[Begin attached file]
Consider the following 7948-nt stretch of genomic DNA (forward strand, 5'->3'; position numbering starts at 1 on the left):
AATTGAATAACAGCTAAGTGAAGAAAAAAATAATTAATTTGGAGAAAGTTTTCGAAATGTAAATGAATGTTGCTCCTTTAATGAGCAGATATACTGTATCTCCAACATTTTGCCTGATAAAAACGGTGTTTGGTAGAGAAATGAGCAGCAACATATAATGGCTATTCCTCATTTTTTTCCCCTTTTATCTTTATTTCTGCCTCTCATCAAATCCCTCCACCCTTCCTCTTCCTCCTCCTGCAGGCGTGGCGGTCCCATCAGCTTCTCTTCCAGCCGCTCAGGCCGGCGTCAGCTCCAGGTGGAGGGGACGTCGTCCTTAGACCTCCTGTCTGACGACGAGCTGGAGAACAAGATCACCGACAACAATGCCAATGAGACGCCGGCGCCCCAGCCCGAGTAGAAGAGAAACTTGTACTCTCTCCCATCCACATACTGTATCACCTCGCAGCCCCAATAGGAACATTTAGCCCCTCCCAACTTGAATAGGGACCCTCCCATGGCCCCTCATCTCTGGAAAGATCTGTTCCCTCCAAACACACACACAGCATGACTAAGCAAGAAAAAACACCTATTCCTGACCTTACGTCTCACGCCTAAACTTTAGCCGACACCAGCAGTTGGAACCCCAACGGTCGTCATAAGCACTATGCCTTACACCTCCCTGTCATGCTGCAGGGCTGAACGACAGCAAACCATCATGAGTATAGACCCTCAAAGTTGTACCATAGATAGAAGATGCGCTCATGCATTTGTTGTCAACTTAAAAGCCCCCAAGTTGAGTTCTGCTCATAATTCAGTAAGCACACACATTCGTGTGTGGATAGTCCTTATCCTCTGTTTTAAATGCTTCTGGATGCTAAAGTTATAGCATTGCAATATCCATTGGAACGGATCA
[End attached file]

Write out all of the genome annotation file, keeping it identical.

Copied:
Consider the following 7948-nt stretch of genomic DNA (forward strand, 5'->3'; position numbering starts at 1 on the left):
AATTGAATAACAGCTAAGTGAAGAAAAAAATAATTAATTTGGAGAAAGTTTTCGAAATGTAAATGAATGTTGCTCCTTTAATGAGCAGATATACTGTATCTCCAACATTTTGCCTGATAAAAACGGTGTTTGGTAGAGAAATGAGCAGCAACATATAATGGCTATTCCTCATTTTTTTCCCCTTTTATCTTTATTTCTGCCTCTCATCAAATCCCTCCACCCTTCCTCTTCCTCCTCCTGCAGGCGTGGCGGTCCCATCAGCTTCTCTTCCAGCCGCTCAGGCCGGCGTCAGCTCCAGGTGGAGGGGACGTCGTCCTTAGACCTCCTGTCTGACGACGAGCTGGAGAACAAGATCACCGACAACAATGCCAATGAGACGCCGGCGCCCCAGCCCGAGTAGAAGAGAAACTTGTACTCTCTCCCATCCACATACTGTATCACCTCGCAGCCCCAATAGGAACATTTAGCCCCTCCCAACTTGAATAGGGACCCTCCCATGGCCCCTCATCTCTGGAAAGATCTGTTCCCTCCAAACACACACACAGCATGACTAAGCAAGAAAAAACACCTATTCCTGACCTTACGTCTCACGCCTAAACTTTAGCCGACACCAGCAGTTGGAACCCCAACGGTCGTCATAAGCACTATGCCTTACACCTCCCTGTCATGCTGCAGGGCTGAACGACAGCAAACCATCATGAGTATAGACCCTCAAAGTTGTACCATAGATAGAAGATGCGCTCATGCATTTGTTGTCAACTTAAAAGCCCCCAAGTTGAGTTCTGCTCATAATTCAGTAAGCACACACATTCGTGTGTGGATAGTCCTTATCCTCTGTTTTAAATGCTTCTGGATGCTAAAGTTATAGCATTGCAATATCCATTGGAACGGATCA